By Dan Primack
August 19, 2011

Google made the week’s largest M&A splash, but HP made the week’s most surefire M&A move.

We’ve had two giant tech mergers announced this week: Google (GOOG) agreeing to buy Motorola Mobility (MMI) for $12.5 billion, and Hewlett-Packard (HPQ) agreeing to buy Autonomy (AUTNF) for around $10.3 billion.

One of these deals exudes confidence. The other does not.

I know what you’re probably thinking: Google is the confident one. It’s making a huge move into the consumer hardware space, while HP is going in the opposite direction. And, from a strategic perspective, that’s probably accurate. From an M&A perspective, however, it’s the other way around.

Google has agreed to pay Motorola Mobility a $2.5 billion break-up fee if the deal falters. That’s a whopping 20% of the purchase price, and is the largest known breakup fee outside of the $3 billion AT&T (AUTNF) would be required to pay T-Mobile were that $39 billion transaction not to close (larger in dollars, but far smaller in terms of percentage). More importantly, it’s a reflection that Google has become Microsoft in the eyes of regulators, and even a horizontal move will receive significant scrutiny.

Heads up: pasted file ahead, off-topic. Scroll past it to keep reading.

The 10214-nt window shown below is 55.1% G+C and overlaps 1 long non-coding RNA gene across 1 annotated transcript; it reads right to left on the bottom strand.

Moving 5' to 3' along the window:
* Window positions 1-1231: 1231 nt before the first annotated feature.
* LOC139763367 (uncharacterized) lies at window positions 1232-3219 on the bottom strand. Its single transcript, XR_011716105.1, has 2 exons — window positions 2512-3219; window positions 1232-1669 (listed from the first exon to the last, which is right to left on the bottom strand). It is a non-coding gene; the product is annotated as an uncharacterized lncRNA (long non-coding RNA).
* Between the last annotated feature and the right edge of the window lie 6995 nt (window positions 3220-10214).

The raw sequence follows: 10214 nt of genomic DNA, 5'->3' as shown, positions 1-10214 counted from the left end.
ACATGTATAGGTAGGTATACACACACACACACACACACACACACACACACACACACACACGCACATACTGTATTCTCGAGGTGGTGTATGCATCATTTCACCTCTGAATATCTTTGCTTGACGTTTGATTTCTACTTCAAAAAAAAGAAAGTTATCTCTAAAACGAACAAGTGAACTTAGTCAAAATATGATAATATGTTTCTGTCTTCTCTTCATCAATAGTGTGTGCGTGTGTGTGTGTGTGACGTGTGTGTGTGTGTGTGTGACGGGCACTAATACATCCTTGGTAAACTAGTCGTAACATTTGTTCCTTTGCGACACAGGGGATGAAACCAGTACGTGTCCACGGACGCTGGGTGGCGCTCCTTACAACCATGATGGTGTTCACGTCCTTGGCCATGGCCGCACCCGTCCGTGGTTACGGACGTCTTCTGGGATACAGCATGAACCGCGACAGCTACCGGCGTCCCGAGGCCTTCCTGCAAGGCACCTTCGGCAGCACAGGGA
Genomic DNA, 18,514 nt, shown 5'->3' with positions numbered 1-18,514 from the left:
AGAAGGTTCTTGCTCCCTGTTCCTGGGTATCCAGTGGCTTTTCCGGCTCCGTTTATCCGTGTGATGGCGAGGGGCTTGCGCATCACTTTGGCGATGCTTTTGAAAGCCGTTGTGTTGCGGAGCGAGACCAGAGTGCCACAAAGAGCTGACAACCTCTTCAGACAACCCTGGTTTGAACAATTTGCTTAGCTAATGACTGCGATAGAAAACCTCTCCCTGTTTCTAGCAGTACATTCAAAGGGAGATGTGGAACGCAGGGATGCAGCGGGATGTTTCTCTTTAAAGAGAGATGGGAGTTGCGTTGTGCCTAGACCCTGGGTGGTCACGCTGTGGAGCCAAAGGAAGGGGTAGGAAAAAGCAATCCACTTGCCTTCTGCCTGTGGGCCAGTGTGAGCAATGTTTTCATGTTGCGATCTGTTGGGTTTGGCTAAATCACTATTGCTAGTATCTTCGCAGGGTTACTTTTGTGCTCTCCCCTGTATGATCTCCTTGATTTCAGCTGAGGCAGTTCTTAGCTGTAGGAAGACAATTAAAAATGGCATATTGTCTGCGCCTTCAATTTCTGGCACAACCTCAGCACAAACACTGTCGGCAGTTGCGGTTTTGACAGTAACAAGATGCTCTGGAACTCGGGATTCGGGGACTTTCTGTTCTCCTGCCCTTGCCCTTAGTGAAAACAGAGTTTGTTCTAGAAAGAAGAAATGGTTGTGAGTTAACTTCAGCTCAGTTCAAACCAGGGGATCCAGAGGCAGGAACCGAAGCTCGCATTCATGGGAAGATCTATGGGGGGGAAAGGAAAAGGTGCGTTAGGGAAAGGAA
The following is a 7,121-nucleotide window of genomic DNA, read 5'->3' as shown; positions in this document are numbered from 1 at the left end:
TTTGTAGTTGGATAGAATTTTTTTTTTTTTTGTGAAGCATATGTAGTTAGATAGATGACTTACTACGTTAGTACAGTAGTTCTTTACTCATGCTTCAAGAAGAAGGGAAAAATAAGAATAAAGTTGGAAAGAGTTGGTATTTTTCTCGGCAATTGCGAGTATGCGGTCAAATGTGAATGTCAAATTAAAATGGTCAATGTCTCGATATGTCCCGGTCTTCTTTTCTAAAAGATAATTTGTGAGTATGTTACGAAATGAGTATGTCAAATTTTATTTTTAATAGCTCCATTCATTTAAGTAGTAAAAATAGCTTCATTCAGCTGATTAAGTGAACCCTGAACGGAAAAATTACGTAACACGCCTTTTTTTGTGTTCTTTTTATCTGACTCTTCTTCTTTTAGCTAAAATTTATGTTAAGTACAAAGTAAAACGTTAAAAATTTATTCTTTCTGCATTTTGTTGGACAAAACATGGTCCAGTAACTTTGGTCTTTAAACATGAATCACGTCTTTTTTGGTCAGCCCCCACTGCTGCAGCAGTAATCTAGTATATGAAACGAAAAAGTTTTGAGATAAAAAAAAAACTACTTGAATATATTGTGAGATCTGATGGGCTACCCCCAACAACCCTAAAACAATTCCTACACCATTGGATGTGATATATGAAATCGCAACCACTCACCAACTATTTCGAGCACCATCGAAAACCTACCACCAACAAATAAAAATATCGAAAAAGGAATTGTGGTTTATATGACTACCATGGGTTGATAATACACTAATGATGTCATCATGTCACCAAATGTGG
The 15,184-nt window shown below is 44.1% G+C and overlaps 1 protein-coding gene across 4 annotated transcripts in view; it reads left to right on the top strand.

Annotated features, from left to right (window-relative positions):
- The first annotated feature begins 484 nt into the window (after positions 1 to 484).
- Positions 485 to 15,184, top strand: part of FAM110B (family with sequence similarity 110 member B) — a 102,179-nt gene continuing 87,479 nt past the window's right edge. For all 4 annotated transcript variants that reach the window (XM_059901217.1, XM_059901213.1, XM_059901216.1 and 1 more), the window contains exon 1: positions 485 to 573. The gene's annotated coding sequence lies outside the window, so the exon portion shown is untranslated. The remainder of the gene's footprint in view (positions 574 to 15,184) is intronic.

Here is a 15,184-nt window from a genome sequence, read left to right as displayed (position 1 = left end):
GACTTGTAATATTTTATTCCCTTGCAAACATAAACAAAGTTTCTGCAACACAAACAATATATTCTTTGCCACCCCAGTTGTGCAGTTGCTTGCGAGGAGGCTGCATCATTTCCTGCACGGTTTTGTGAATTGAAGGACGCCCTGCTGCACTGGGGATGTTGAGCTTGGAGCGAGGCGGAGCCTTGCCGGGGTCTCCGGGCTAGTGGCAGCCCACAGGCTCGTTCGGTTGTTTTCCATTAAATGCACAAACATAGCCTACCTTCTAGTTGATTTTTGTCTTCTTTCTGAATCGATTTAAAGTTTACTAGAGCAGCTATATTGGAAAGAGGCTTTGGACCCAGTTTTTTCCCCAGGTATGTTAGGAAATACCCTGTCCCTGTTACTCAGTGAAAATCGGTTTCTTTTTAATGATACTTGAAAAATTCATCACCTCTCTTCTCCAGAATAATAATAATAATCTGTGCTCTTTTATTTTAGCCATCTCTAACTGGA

HP, on the other hand, revealed this morning that its break-up fee with Autonomy is just around $116 million, or 1% of the total transaction price. In other words, there are few concerns that the deal won’t be able to close. an HP monopoly is not on anyone’s radar, even though Autonomy seems to be more in line with HP’s existing business than Motorola Mobility is with Google’s.

It’s also worth pointing out a counter-argument, first proposed by Steven Davidoff. He posits that Google is extremely confident, and that it is using the out-sized break-up fee as a way to relay that confidence to regulators. Kind of like going all-in on a poker hand.

It’s a nice turn of the brain, but I think it’s a way to over-think the obvious. It’s true that Google has not yet had an acquisition stopped by regulators — including its recent ITA Software purchase — but clearly it now must pay a premium for the possibility. Either you do that on deal size or on breakup fees. Or both.

I’d be very surprised if either deal didn’t close. But if I were an odds-maker, the breakup fees suggest that Google-Motorola is lower on the board than HP-Autonomy.

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